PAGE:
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Mott the Hoople frontman Ian Hunter still rocking at 75

If there’s one word that describes British music veteran Ian Hunter’s entry into rock stardom and the legacy of his band Mott the Hoople, it’s “flukey.”

Hunter should’ve been washed up by rock ’n’ roll standards when he joined Mott in 1969.

“It was flukey how it happened. I was married with two kids, with a factory job, and that was going to be the end of me,” he says, calling from his home in Connecticut, where he’s lived since the ’70s. At 29, Hunter had one thing his younger peers didn’t. “Straight from school, you haven’t much to talk about. I already had 35 jobs. I was lyrically ahead of the game. Plus, I knew the alternative.”

Forty-five years later, Hunter is still playing and still rocking on critically acclaimed solo albums like 2012’s “When I’m President.”

“No way have I mellowed,” he says.

He plays what he believes is his first-ever Charlotte concert at Neighborhood Theatre with the Rant Band Wednesday. Fellow Brit Wreckless Eric and Amy Rigby, an underground songwriting sensation in the U.S., open the show.

Now 75, the prolific songwriter, band leader and guitarist has had a long career outside of Mott. His songs “Once Bitten, Twice Shy” and “Cleveland Rocks” are oft-covered classic-rock staples, along with Mott’s “All the Young Dudes” – a song gifted by David Bowie that became the band’s first hit.

Hunter left Mott in 1974 and worked off and on with Bowie guitarist/arranger Mick Ronson. Mott recorded two more albums under that name and another two as the British Lions. But the group’s legend grew even after it disbanded in 1980, with everyone from Def Leppard to the Foo Fighters counting them as an influence in the decades that followed.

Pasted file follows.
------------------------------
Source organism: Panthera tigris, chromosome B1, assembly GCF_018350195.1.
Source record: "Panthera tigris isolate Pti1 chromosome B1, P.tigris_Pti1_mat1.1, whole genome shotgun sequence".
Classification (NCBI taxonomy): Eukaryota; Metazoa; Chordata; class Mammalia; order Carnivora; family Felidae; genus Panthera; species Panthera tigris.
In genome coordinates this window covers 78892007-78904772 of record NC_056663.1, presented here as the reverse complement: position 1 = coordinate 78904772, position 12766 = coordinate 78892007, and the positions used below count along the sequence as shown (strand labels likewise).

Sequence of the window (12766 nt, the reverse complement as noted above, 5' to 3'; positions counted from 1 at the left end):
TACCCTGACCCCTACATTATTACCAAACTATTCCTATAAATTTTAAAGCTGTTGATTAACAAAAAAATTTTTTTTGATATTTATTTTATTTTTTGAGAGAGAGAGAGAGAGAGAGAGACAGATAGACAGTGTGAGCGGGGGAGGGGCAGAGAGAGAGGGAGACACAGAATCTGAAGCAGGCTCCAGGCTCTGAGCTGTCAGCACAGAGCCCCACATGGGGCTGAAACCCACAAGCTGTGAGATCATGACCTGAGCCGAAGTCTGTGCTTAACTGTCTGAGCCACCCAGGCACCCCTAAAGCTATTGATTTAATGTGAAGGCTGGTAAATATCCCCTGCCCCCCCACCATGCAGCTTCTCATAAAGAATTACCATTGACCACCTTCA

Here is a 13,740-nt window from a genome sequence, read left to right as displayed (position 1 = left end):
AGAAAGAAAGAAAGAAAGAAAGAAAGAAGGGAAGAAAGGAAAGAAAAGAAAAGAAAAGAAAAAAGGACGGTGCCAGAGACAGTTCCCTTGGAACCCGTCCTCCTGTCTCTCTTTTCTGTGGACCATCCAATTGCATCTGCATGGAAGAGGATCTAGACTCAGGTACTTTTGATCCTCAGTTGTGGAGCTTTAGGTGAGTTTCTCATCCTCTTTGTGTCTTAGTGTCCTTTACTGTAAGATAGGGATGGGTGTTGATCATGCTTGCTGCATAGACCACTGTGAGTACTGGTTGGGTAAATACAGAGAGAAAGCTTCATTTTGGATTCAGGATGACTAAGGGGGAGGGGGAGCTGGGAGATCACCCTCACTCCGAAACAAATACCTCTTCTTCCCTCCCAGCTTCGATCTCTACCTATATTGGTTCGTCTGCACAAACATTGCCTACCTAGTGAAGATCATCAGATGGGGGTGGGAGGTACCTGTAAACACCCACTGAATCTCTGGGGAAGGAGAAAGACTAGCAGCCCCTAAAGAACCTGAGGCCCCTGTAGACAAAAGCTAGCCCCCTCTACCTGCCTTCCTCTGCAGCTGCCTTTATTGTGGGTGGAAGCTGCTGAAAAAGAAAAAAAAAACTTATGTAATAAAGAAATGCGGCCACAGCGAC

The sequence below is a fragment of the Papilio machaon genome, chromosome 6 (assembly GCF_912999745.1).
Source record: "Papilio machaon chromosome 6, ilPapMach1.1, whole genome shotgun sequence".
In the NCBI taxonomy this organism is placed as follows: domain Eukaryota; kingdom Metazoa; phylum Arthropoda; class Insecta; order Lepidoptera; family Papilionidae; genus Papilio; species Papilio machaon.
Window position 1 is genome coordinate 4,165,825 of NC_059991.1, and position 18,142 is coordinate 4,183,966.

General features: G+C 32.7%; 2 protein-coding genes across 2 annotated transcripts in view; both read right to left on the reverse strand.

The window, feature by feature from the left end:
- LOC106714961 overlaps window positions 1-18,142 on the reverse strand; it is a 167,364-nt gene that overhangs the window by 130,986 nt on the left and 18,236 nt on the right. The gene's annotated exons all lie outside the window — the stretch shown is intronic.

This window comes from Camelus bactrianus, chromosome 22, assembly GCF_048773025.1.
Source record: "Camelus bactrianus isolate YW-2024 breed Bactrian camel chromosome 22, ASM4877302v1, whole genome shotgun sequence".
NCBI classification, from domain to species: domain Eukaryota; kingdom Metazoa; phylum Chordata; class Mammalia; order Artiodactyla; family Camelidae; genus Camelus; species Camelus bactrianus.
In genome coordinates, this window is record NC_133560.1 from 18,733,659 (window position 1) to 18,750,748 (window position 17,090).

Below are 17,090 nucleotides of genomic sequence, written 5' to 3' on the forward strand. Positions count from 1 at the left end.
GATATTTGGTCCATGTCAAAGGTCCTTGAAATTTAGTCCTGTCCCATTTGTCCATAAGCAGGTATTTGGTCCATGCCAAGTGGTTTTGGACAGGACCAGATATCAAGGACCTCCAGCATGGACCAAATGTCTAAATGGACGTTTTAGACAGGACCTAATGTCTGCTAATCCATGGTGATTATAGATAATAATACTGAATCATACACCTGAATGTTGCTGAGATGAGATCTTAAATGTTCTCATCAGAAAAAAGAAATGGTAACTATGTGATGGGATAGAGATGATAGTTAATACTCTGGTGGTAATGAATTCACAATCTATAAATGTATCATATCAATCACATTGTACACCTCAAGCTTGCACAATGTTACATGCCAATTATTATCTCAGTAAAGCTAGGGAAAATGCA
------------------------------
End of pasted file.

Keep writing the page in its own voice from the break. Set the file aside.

“It might’ve been the attitude more than the music,” he says. “I was doing a German festival and Noddy Holder from the band Slade said to me, ‘I saw you in Wolverhampton Civic. We formed our band after seeing you. We thought if you could do it, anybody can.’ ”

Mott reunited for a handful of shows in 2009 and 2013, when they played the 20,000-seat O2 Arena, but he doesn’t see it happening again.

“It’s lovely working with them,” he says. “They’re hilarious, fantastic. But business-wise it’s almost impossible. We’re old guys. (Guitarist) Mick (Ralphs) had a couple hips replaced. It was never that big in the first place and that’s what amazes me. When the Web started up, (fans) who were isolated met each other and that helped a lot. There was a basic traveling band of fans who would go anywhere any one of us played.”

Hunter continues to play, and he just released a live album recorded with a string section in 2010, and a box set is in the works.

“It’s all a bit flukey,” he says again. “I’ll take it. If I was walking down the street at 17 years old in Northhampton and somebody told me what my life would be like, I would’ve took it.”

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